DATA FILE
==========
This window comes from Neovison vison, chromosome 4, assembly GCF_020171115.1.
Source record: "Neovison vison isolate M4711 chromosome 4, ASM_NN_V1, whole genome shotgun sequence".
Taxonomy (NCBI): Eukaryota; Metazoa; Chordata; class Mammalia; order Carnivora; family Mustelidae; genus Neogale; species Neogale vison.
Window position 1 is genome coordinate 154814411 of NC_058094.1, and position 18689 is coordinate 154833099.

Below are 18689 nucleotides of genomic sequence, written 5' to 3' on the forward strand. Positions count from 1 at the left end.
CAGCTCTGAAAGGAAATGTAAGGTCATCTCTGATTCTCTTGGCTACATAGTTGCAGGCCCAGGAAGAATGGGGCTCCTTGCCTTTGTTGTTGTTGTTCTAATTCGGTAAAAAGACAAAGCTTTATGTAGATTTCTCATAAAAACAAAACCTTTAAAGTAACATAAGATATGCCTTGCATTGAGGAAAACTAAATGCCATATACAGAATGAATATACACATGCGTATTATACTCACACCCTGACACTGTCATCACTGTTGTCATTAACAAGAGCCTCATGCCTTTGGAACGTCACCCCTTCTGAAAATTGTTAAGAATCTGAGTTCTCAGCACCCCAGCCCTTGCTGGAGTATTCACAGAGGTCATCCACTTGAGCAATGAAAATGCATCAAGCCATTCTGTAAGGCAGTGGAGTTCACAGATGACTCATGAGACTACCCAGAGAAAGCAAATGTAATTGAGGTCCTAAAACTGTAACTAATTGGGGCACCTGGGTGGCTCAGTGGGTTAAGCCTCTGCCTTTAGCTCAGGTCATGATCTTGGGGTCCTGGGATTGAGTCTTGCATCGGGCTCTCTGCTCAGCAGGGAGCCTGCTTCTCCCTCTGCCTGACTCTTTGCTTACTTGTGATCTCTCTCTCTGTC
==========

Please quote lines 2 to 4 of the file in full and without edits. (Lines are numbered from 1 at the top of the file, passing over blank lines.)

Source record: "Neovison vison isolate M4711 chromosome 4, ASM_NN_V1, whole genome shotgun sequence".
Taxonomy (NCBI): Eukaryota; Metazoa; Chordata; class Mammalia; order Carnivora; family Mustelidae; genus Neogale; species Neogale vison.
Window position 1 is genome coordinate 154814411 of NC_058094.1, and position 18689 is coordinate 154833099.